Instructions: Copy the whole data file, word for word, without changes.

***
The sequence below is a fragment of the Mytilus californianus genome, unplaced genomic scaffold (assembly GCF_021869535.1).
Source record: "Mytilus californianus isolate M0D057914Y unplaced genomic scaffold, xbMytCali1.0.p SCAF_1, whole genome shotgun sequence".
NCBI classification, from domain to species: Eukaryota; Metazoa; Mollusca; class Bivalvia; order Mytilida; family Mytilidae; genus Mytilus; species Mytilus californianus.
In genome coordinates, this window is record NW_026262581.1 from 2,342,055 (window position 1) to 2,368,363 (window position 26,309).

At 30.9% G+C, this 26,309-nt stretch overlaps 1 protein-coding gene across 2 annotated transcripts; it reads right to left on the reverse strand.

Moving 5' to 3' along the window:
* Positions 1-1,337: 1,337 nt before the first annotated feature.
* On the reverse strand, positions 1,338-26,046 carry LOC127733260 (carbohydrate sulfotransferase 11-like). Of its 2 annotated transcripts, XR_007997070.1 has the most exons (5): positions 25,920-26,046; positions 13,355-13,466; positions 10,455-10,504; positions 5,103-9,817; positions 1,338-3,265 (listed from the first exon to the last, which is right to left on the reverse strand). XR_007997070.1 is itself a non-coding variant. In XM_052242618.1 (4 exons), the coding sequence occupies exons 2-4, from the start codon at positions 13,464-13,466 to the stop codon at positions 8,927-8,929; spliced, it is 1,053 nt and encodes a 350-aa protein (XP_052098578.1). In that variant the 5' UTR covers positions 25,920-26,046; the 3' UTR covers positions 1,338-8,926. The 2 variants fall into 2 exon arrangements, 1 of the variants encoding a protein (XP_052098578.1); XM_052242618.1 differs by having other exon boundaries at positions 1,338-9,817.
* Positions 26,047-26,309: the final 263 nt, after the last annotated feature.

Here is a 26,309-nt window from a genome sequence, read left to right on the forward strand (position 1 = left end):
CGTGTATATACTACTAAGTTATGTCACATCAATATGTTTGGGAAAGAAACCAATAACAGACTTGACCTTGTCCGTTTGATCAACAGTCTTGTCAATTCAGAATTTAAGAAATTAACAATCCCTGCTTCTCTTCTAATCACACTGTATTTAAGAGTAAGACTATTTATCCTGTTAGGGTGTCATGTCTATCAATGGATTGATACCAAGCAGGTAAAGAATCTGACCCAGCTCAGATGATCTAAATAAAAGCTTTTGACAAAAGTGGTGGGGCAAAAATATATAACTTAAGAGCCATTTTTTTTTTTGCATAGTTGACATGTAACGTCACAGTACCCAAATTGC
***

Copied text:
The sequence below is a fragment of the Mytilus californianus genome, unplaced genomic scaffold (assembly GCF_021869535.1).
Source record: "Mytilus californianus isolate M0D057914Y unplaced genomic scaffold, xbMytCali1.0.p SCAF_1, whole genome shotgun sequence".
NCBI classification, from domain to species: Eukaryota; Metazoa; Mollusca; class Bivalvia; order Mytilida; family Mytilidae; genus Mytilus; species Mytilus californianus.
In genome coordinates, this window is record NW_026262581.1 from 2,342,055 (window position 1) to 2,368,363 (window position 26,309).

At 30.9% G+C, this 26,309-nt stretch overlaps 1 protein-coding gene across 2 annotated transcripts; it reads right to left on the reverse strand.

Moving 5' to 3' along the window:
* Positions 1-1,337: 1,337 nt before the first annotated feature.
* On the reverse strand, positions 1,338-26,046 carry LOC127733260 (carbohydrate sulfotransferase 11-like). Of its 2 annotated transcripts, XR_007997070.1 has the most exons (5): positions 25,920-26,046; positions 13,355-13,466; positions 10,455-10,504; positions 5,103-9,817; positions 1,338-3,265 (listed from the first exon to the last, which is right to left on the reverse strand). XR_007997070.1 is itself a non-coding variant. In XM_052242618.1 (4 exons), the coding sequence occupies exons 2-4, from the start codon at positions 13,464-13,466 to the stop codon at positions 8,927-8,929; spliced, it is 1,053 nt and encodes a 350-aa protein (XP_052098578.1). In that variant the 5' UTR covers positions 25,920-26,046; the 3' UTR covers positions 1,338-8,926. The 2 variants fall into 2 exon arrangements, 1 of the variants encoding a protein (XP_052098578.1); XM_052242618.1 differs by having other exon boundaries at positions 1,338-9,817.
* Positions 26,047-26,309: the final 263 nt, after the last annotated feature.

Here is a 26,309-nt window from a genome sequence, read left to right on the forward strand (position 1 = left end):
CGTGTATATACTACTAAGTTATGTCACATCAATATGTTTGGGAAAGAAACCAATAACAGACTTGACCTTGTCCGTTTGATCAACAGTCTTGTCAATTCAGAATTTAAGAAATTAACAATCCCTGCTTCTCTTCTAATCACACTGTATTTAAGAGTAAGACTATTTATCCTGTTAGGGTGTCATGTCTATCAATGGATTGATACCAAGCAGGTAAAGAATCTGACCCAGCTCAGATGATCTAAATAAAAGCTTTTGACAAAAGTGGTGGGGCAAAAATATATAACTTAAGAGCCATTTTTTTTTTTGCATAGTTGACATGTAACGTCACAGTACCCAAATTGC